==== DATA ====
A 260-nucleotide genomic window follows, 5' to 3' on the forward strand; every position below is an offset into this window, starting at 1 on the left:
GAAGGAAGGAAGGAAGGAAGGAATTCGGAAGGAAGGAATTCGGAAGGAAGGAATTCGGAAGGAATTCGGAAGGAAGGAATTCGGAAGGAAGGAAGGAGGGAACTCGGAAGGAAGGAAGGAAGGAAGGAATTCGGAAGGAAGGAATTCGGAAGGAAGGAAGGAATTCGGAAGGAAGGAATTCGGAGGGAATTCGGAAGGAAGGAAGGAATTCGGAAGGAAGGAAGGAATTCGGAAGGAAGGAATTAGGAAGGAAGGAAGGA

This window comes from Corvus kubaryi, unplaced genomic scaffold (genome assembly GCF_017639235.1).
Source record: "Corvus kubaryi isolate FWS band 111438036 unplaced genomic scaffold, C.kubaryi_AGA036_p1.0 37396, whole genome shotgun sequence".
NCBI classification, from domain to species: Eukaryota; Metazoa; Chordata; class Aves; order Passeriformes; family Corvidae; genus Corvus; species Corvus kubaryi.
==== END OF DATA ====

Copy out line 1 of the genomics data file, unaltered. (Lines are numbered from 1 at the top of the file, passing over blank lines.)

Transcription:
A 260-nucleotide genomic window follows, 5' to 3' on the forward strand; every position below is an offset into this window, starting at 1 on the left: